Here's a look at some lighthearted stories from 1978, plus a look at your memories of Lancashire life
One resident halted plan to scrap hall
A Government ministry slapped a “listed building” tag on Preston Public Hall soon after the town’s council announced plans to demolish it.
The inquiry into the future of the 150-year-old hall heard this claim from the director of development and works Mr Richard Aspden.
He told the inquiry that the Department of Environment officers ignored pleas from the council and listed the former corn exchange as a building of special architectural interest.
“We were informed by the Department that the listing was affected at the instigation of a single local resident who sent a number of photographs,” he said. The listing prevented demolition without Government approval.
The council is appealing for permission to demolish the hall to put an extension of the existing Ringway road through the site.
The hall has been unused since 1973, said Mr Aspden.
Strong opposition to the demolition bid came from a Victorian Society member, Mr John Maddison.
He described the building as an important structure. He added there should be scope to adapt the hall.
The inquiry continues.
Preston pies are politician’s passion
Government Minister Harold Walker was far from crusty when he talked about Preston’s assets. For the employment expert revealed his secret passion - for the town’s meat pies.
The Minister of State for Employment stopped off at a Deepdale pie shop during a formal visit and bought 14 of the excellent pastries.
And with his tasty purchases loaded into the boot of his official car and a dignified entourage beside him, he set off for an important working lunch at the Preston Dock offices.
The minister was talking about Preston’s key industrial and commercial role when he mentioned its important shopping facilities.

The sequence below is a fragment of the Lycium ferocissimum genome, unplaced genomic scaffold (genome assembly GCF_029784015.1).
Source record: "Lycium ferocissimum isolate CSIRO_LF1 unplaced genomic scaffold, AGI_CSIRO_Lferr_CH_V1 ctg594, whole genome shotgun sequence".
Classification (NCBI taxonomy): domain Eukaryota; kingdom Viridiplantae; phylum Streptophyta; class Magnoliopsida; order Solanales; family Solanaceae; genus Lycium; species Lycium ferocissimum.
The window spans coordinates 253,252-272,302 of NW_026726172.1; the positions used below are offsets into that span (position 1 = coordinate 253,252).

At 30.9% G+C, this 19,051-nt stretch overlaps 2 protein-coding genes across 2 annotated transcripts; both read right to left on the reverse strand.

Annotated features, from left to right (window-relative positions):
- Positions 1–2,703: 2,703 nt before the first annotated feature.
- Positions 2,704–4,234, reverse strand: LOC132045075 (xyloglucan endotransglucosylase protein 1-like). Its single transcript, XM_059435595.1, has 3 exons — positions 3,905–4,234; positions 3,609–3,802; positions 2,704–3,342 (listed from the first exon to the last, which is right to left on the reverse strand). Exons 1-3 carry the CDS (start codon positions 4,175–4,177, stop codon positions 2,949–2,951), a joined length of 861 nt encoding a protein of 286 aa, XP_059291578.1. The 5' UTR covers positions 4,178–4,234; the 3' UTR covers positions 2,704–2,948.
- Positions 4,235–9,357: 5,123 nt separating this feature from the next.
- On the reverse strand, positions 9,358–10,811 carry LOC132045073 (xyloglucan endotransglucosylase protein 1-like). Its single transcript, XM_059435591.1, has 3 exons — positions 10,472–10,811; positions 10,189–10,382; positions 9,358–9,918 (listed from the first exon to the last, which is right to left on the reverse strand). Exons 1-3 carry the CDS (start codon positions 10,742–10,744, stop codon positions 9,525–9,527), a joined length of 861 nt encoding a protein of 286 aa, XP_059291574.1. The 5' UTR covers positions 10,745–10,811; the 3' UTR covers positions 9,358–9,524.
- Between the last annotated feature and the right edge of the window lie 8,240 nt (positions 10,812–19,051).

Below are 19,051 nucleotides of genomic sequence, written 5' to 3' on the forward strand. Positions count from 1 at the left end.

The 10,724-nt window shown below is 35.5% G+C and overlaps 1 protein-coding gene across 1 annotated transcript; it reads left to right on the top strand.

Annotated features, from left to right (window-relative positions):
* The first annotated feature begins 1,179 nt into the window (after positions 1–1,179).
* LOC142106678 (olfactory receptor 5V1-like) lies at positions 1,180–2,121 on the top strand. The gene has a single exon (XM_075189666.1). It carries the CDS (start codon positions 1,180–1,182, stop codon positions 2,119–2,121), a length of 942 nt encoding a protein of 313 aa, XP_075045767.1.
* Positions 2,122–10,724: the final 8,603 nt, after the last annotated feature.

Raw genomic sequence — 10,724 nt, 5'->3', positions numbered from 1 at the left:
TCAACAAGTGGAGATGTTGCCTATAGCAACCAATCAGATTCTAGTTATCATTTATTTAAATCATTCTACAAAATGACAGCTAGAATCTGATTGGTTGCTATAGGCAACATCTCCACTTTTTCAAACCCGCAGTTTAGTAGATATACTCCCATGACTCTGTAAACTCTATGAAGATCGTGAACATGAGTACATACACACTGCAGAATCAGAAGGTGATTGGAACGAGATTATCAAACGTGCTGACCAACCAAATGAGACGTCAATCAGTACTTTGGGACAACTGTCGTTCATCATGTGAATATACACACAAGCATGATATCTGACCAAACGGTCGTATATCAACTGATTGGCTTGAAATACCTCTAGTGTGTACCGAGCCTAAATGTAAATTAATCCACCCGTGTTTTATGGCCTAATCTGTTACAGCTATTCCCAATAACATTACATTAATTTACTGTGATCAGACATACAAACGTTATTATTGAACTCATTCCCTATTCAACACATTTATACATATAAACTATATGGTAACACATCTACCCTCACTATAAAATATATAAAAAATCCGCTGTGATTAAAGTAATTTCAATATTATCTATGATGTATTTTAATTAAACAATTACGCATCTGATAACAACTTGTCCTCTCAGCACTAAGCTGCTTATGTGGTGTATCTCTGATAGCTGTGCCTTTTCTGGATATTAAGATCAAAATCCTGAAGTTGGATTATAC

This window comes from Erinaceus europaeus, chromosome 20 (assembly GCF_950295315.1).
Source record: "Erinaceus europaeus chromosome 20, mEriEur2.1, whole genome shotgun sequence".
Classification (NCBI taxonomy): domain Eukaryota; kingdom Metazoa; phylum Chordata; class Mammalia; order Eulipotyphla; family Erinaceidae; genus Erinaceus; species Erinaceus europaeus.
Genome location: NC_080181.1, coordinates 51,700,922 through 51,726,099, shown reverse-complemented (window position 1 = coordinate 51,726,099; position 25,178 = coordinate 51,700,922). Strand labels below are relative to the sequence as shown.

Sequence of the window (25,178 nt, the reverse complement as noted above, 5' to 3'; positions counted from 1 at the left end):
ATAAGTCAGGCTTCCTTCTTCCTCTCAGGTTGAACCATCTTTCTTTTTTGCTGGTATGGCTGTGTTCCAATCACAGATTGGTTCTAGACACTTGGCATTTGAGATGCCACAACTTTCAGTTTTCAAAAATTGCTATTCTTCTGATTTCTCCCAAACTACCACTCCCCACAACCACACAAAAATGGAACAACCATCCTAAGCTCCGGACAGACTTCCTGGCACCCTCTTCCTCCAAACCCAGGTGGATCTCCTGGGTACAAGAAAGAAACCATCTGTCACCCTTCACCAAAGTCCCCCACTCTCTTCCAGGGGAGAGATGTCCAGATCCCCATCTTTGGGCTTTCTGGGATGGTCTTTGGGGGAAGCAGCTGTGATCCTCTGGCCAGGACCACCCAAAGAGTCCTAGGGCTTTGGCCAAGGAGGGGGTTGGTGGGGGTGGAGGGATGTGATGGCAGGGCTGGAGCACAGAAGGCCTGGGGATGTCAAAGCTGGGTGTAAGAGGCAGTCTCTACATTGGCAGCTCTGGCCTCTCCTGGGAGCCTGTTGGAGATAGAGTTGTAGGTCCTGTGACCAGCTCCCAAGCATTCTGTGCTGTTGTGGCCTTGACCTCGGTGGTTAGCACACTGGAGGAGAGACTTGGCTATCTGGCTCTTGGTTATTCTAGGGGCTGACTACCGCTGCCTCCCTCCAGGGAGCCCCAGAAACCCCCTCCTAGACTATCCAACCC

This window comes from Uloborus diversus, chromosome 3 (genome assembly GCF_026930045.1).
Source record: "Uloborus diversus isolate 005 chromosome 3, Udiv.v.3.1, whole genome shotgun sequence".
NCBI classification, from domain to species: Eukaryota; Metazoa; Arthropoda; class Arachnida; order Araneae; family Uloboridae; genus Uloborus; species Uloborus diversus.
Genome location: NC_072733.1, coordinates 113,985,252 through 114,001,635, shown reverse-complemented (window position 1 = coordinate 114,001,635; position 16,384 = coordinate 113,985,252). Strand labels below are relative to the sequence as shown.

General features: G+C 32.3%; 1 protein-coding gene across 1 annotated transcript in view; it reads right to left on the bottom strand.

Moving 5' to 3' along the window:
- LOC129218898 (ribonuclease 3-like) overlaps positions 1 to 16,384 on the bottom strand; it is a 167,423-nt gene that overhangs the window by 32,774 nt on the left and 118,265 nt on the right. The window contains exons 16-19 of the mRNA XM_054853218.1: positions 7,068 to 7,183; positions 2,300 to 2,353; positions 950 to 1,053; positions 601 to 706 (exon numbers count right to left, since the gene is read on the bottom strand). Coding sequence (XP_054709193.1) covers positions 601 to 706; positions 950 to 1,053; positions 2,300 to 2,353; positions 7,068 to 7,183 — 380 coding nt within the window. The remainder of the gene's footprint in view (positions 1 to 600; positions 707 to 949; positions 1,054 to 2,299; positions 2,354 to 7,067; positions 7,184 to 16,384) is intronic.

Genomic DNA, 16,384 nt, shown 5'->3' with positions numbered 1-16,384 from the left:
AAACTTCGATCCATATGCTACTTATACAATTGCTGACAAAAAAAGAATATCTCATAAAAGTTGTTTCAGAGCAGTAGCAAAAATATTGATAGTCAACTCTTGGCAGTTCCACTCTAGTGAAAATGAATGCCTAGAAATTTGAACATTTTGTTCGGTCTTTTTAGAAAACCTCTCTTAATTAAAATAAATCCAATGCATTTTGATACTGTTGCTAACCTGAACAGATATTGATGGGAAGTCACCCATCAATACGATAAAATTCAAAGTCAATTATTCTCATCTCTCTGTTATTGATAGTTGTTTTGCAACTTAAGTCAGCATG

And that led him to confide he regularly called at the local confectioners. “It is a little shop which makes the finest meat pies,” he said.
I’m alive says death hoax spiritualist
Spiritualist healer William Sykes was brought down to earth with a bump as he scoured the columns of the “Evening Post”.
For there, as large as life in the death notices, was an announcement of his sudden death.
But 53-year-old Mr Sykes wants the world to know that he is alive and well, and living in Leyland.
And he has hit out at the “sick-minded” joker who decided to play the macabre prank.
“I know I believe in life after death but this is ridiculous,” said Mr Sykes, who runs a popular spiritualist healing circle from his home in Russell Avenue.
“I have no idea who is responsible but I think they must be slightly sick and mentally deranged.
“I am not too upset myself but many of my friends were extremely anxious and hurt, and that obviously troubles me.”
The first Mr Sykes knew of the hoax notice, which said that he had died at home, was when a neighbour called. He read it for himself later.
The notice was placed by a woman who gave a false name and address. In the notice his age was given inaccurately.